Markel Murder Trial Day 11: Garcia found guilty, mistrial ruled for Magbanua
October 11, 2019
TALLAHASSEE, Fla. (WCTV) — After 11 days of trial, Sigfredo Garcia has been found guilty of first degree murder and conspiracy to commit murder in the 2014 killing of FSU law professor Dan Markel. The judge declared a mistrial in Katherine Magbanua's case after the jury could not decide on a verdict.
Jury deliberations resumed at 8:45 a.m. Friday.
Jurors deliberated for more than four hours on Thursday. The jury, which was being sequestered for this leg of the trial, was sent to their hotel around 8:30 p.m.
WCTV has continued coverage of this trial,
3:45 p.m. update
The judge has declared a mistrial in the case of Katherine Magbanua after the jury could not decide on a verdict.
The jury returned to the courtroom about 30 minutes after they returned a guilty verdict for Garcia.
Case management for Magbanua has been set for October 22.
3:05 p.m. update
The jury has returned a verdict on Sigfredgo Garcia,
The jury deliberated for nine hours before coming to the verdict on Garcia.
According to the judge, the jury has yet to come to a decision regarding Katherine Magbanua, and has instructed the jurors to go back to discuss the issue further.
12:45 p.m. update
Jury deliberations are now nearing the nine hour mark in the Dan Markel murder case.
A question just before noon indicates the jurors are struggling to make a decision.
They asked the judge if they could have a hung jury on one defendant and a verdict on the other. They also asked if it was okay to reach a verdict on one charge and be hung on another.
The judge answered yes to both questions.
Sigfredo Garcia and Katherine Magbanua are each facing three charges: first degree murder, conspiracy and solicitation.
State Attorney Jack Campbell made a brief appearance in the courtroom Friday morning, and the Markel family was in court to hear the most recent round of jury questions.
9:15 a.m. update
Just before 9 a.m. jurors knocked on the courtroom door with another question.
They asked “Can you be a principle to premeditation if you do not premeditate it yourself?”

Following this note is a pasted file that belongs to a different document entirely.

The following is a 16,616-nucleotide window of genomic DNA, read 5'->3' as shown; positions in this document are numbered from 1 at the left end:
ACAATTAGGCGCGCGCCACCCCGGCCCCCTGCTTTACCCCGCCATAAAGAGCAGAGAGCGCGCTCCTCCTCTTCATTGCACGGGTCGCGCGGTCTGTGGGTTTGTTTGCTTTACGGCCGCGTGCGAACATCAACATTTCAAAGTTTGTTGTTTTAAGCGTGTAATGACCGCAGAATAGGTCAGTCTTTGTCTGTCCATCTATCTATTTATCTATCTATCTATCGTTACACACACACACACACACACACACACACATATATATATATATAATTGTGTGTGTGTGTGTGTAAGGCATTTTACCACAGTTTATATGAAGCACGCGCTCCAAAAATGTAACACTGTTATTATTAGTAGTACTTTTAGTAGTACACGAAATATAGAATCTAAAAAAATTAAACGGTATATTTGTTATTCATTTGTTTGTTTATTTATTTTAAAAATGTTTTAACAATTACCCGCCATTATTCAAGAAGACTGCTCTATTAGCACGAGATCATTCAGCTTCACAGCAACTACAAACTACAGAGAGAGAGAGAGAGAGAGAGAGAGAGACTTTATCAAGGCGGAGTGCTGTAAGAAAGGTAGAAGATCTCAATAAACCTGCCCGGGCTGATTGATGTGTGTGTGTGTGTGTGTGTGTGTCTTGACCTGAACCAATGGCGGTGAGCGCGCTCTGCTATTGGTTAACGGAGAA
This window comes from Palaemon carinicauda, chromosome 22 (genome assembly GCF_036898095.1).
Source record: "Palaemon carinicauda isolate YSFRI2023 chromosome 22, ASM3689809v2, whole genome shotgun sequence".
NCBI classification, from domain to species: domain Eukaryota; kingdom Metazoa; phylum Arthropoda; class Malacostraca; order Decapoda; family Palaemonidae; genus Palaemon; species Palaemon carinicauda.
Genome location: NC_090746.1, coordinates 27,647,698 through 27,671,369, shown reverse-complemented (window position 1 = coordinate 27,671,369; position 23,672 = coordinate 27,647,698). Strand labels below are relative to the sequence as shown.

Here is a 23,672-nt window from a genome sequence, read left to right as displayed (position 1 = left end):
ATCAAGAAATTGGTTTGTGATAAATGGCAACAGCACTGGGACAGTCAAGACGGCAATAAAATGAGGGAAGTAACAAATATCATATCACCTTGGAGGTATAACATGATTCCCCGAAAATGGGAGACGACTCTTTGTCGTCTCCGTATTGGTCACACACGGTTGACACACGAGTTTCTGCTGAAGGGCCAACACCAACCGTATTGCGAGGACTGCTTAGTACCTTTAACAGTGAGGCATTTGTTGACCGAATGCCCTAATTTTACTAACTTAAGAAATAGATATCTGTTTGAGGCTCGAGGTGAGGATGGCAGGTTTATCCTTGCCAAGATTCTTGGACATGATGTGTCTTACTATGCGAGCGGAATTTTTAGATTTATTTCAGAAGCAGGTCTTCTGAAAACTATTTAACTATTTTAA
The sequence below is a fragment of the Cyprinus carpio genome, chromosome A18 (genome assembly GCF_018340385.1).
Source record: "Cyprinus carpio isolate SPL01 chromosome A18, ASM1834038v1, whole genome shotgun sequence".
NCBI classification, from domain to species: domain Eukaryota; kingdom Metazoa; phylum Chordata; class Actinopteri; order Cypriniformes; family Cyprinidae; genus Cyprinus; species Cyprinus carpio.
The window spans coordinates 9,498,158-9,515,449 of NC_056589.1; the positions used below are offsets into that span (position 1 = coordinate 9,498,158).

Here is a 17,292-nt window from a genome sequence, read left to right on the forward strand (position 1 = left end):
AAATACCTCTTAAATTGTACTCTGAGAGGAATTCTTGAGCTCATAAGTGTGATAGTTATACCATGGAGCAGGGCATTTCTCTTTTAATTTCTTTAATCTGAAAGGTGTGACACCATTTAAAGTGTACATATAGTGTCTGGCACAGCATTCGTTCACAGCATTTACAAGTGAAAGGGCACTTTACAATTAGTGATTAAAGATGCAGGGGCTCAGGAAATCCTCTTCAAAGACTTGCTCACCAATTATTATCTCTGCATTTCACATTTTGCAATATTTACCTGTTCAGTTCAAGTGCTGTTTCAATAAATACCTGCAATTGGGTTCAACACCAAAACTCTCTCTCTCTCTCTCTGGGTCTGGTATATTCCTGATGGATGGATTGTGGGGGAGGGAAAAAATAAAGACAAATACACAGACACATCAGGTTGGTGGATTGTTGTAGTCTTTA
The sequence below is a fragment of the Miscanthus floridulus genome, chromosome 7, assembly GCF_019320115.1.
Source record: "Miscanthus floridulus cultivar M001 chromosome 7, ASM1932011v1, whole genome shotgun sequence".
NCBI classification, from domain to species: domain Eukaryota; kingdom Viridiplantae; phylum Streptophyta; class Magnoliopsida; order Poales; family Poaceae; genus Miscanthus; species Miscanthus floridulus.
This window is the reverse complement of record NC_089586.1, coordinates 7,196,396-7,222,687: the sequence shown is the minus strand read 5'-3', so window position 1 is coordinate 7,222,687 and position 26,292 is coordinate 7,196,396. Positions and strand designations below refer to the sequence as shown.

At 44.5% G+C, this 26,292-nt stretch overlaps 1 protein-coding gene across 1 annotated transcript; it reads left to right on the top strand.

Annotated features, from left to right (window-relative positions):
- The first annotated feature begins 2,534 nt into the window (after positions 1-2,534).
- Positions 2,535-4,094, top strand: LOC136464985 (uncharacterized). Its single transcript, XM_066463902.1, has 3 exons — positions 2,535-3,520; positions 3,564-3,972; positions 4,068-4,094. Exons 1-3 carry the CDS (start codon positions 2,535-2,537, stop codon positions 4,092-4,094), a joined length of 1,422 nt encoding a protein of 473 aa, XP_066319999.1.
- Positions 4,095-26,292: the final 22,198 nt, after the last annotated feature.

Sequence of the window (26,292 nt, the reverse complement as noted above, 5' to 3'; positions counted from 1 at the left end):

The judge referred them back to the definitions in the jury instructions.
The lawyers are called into the courtroom anytime there is a jury question and the defendants are also brought in from a nearby holding cell.
Jurors deliberated for more than four hours Thursday evening before breaking for the night. They asked three questions in that time span.
You can read a recap of Thursday's closing arguments below.
Day 10 wrap
The waiting game is now underway. Closing statements lasted more than six hours inside courtroom 3G.
Those arguments wrapped up around 3:45 p.m. The jurors were then given careful instructions on how to proceed in crafting a verdict.
They have a lot to break down: Two defendants, Katherine Magbanua and Sigfredo Garcia each facing murder conspiracy and solicitation charges.
Another factor for jurors to consider is the fact Garcia is facing the death penalty.
During their closing argument, the prosecution urged the jury not to consider that the people who are ultimately responsible are not in the courtroom. Prosecutors began their two hour argument by pinning the blame on the family of Markel's ex-wife: The Adelsons.
“What enemy or enemies had Mr. Markel made?” Prosecutor Georgia Cappleman asked. “His own family.”
Previously in court, the state played wiretaps and a video referred to as "the bump," where an undercover FBI agent handed a note to Donna Adelson, Markel's ex-mother-in-law, and then recorded who talked to whom.
“She goes straight to Charlie Adelson who goes straight to Katherine Magbanua, who goes goes straight to Sigfredo Garcia. Exactly what this undercover operation was designed to ferret out,” said Cappleman.
Cappleman told jurors that justice for anyone not in the courtroom will have to wait for another day.
"We are trusting you to render a wise and legal verdict in this case," she said.
Defense attorneys did their best to shift the blame to someone else.
Garcia's lawyer squared his argument on the role of Luis Rivera, the gang kingpin who became the government's key witness, in the murder.
"A gangster killed Dan Markel. Luis Rivera killed Dan Markel," attorney Saam Zangeneh said.
Magbanua's attorney turned the attention back to the Adelsons.
"They tried to build a case around her, to force her to cooperate, so they culd get what they have been going after for years now: the Adelson family," attorney Chris DeCoste said.
None of the Adelson clan has been charged with any crime, and they deny any involvement in the Markel murder.
Both 'Dateline NBC' and ABC's '20/20' are working on the true crime story.
Each juror will use a verdict form to sort everything out. If the jury doesn't come up with a verdict by around 8 or 9 p.m., they'll be sequestered in a hotel.
Dan's family released a statement in reference to the verdict, which reads as follows...
"Danny was brutally murdered in cold blood. After waiting five long years, we are relieved that at least one of the people responsible for Danny’s murder was convicted today and are grateful for the tireless efforts of law enforcement and the State Attorney’s Office. Yet justice was only partially served. In light of the mountain of evidence presented by the State Attorney’s Office, we are confident Katherine Magbanua will be re-tried and convicted.
As all who followed this trial know, there is more work to be done to ensure that everyone responsible for Danny’s murder is held accountable. Until that day comes, we will continue to fight for complete justice and to be reunited with our grandchildren, Danny’s two young boys, whom we love and miss dearly."